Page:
If you don’t mind a slightly fussy fit and can cope with the occasional signal dropout, Anker’s Liberty 3 Pro offer excellent sound and impressive noise-cancelling performance.
- Great sound
- Responsive touch controls
- Excellent noise-cancelling
- Long battery life
- Fit won’t suit everyone
- Some connection issues
- Coaxial dual driver setupDelivers high and low frequency sound directly to your ear
- App-controlled ANCAdjust noise cancelling based on peronsalised data
- Battery life8 hours in the earbud, 24 in the case
Anker is a brand best-known for its chargers, batteries and other mobile accessories. However, if you’re shopping for buds on a budget, then its selection of affordable earphones are often a much better bet than the swathes of cheap options you’ll find on Amazon.
At £140, though, the Liberty 3 Pro are a very different proposition. Competition is fierce at that price, with pairs from Cambridge Audio, Sennheiser and Beats all offering excellent value for money, while Apple’s standard AirPods are just £30 more. So how do Anker’s latest earphones fare against the pricier opposition?
- Larger than most
- Comfortable to wear
- Don’t feel the most secure
First impressions of the Liberty 3 Pro are excellent. The box unfolds to reveal a pair of expensive-looking buds, four sets of silicone tips and four pairs of wings that can be mixed and matched to find the best fit. The latter can be a bit fiddly to attach correctly, and with so many combinations available, you’re likely to just settle on the first pair that feels right.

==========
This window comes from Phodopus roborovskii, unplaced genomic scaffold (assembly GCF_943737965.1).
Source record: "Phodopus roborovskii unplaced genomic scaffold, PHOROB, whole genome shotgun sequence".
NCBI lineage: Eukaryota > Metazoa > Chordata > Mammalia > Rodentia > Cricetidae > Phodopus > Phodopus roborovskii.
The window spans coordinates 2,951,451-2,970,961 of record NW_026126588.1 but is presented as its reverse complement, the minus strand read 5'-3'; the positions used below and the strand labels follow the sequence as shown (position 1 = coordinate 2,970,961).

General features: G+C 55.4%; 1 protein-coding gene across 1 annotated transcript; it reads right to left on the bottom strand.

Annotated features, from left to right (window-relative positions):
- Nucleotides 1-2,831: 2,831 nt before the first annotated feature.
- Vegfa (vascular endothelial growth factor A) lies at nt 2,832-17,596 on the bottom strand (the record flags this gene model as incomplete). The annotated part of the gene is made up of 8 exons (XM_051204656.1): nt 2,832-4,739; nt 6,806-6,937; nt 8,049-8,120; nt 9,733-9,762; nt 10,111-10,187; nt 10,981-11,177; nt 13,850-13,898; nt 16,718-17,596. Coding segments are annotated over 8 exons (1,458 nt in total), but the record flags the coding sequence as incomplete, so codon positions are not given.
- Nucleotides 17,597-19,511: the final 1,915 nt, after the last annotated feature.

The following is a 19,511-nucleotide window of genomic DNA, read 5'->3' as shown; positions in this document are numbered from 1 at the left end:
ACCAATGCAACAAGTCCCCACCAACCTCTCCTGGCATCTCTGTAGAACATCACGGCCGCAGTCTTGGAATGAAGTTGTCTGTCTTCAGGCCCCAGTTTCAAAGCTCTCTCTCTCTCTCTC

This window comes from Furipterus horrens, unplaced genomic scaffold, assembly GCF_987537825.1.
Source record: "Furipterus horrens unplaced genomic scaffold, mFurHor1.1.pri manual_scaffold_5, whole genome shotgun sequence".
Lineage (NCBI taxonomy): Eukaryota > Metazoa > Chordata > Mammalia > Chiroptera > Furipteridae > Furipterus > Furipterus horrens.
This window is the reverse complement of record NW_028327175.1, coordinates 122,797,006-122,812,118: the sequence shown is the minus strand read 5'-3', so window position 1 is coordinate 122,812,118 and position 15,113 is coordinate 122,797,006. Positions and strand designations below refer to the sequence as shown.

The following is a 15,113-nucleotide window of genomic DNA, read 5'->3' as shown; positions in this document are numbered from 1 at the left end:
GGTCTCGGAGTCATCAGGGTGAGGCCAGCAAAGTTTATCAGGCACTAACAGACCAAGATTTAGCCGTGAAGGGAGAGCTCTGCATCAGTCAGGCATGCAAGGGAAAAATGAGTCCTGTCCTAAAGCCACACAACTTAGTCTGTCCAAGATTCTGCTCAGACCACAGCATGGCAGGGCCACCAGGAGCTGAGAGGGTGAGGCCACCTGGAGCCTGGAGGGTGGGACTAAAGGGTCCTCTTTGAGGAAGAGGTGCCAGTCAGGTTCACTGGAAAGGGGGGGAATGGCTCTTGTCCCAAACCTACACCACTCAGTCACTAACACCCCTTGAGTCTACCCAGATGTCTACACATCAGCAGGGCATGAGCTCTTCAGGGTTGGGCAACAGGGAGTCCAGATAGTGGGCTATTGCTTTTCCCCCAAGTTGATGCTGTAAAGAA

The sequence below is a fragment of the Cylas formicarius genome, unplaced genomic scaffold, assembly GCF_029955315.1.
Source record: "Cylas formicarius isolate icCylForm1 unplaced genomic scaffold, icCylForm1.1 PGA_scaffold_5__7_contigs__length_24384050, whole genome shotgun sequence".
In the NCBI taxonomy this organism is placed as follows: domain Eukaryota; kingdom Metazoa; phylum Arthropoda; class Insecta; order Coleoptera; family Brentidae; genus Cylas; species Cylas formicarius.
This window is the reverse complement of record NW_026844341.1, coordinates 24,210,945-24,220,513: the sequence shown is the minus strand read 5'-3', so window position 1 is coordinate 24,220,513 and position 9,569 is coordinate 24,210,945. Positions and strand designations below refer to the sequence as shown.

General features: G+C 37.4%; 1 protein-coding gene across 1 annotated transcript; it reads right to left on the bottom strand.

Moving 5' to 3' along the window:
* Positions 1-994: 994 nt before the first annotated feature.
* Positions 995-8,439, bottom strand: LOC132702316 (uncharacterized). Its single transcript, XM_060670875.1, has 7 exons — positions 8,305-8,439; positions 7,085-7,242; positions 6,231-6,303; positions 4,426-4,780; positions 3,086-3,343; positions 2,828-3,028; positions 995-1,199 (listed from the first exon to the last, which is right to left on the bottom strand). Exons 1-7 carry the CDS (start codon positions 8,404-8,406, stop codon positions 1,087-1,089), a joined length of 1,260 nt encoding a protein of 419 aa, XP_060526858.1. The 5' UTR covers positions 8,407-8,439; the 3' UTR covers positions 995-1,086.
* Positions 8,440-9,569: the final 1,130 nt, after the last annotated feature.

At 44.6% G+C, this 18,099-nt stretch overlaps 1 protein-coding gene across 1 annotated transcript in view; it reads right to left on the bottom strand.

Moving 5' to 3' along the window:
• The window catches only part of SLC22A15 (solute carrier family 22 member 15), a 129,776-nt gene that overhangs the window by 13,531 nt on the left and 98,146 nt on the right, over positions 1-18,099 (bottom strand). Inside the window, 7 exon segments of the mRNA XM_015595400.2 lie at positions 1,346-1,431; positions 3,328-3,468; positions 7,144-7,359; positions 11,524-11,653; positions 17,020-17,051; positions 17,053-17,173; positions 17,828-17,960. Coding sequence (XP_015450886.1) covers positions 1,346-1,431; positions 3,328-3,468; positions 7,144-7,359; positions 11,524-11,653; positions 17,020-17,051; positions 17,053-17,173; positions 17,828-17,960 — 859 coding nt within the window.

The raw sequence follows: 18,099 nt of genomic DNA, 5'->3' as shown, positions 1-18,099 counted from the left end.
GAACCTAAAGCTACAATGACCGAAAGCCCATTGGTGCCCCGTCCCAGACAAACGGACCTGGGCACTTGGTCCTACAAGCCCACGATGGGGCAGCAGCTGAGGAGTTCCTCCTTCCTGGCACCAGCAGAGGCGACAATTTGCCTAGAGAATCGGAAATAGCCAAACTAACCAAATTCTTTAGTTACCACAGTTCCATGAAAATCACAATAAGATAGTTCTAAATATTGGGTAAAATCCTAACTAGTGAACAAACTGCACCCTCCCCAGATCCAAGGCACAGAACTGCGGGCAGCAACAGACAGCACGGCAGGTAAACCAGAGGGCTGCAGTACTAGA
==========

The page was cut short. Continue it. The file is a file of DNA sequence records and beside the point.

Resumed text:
The buds themselves, which are available in four colours, are larger than most and there’s a hint of old-school Bluetooth headset to them – but they don’t protrude from your ears as much as you might believe they will on first glance.
To get the Liberty 3 Pro to stay put, you have to insert them upright and then twist backwards so that the silicone wings tuck inside. They’re super-comfortable to wear, but even with the most pronounced ear scaffolding in place they can feel a little precarious, which means they’re not exactly gym- or run-friendly, despite being splash-resistant.
While the buds look and feel more expensive than they are, the same can’t be said of the charging case. The matte black pebble is compact enough, but the plastic lid that slides back feels a tad flimsy. Plus, the buds themselves – which are held in place by magnets – can be fiddly to remove. The inclusion of wireless charging isn’t a given at this price, so it’s nice to see it included here.
- Highly customisable
- Responsive touch controls
- Great battery life
Before you even put the Liberty 3 Pro in your ears, it’s worth downloading Anker’s Soundcore app, which is delivers a series of options with which you can personalise your earphones. HearID plays a sequence of audio tones and, depending on which ones you can hear, tweaks the audio and noise-cancelling performance of the buds accordingly.
Even without it, the Liberty 3 Pro’s ANC is impressive. With some buds, the noise-cancelling is so subtle that you have to check whether it’s actually turned on; but there’s no mistaking whether or not it’s working here. It can minimise the harshest rattles and bumps of an overground train, subdue the hustle and bustle of a busy London high street at lunchtime, and block out background conversations when you’re trying to work.
There’s nothing it can do to compete with the haunted caterwaul of the Tube at its worst, but not much can. There’s a Transparency mode here, too, which lets some of the outside world in – but it feels like it lets in a little too much.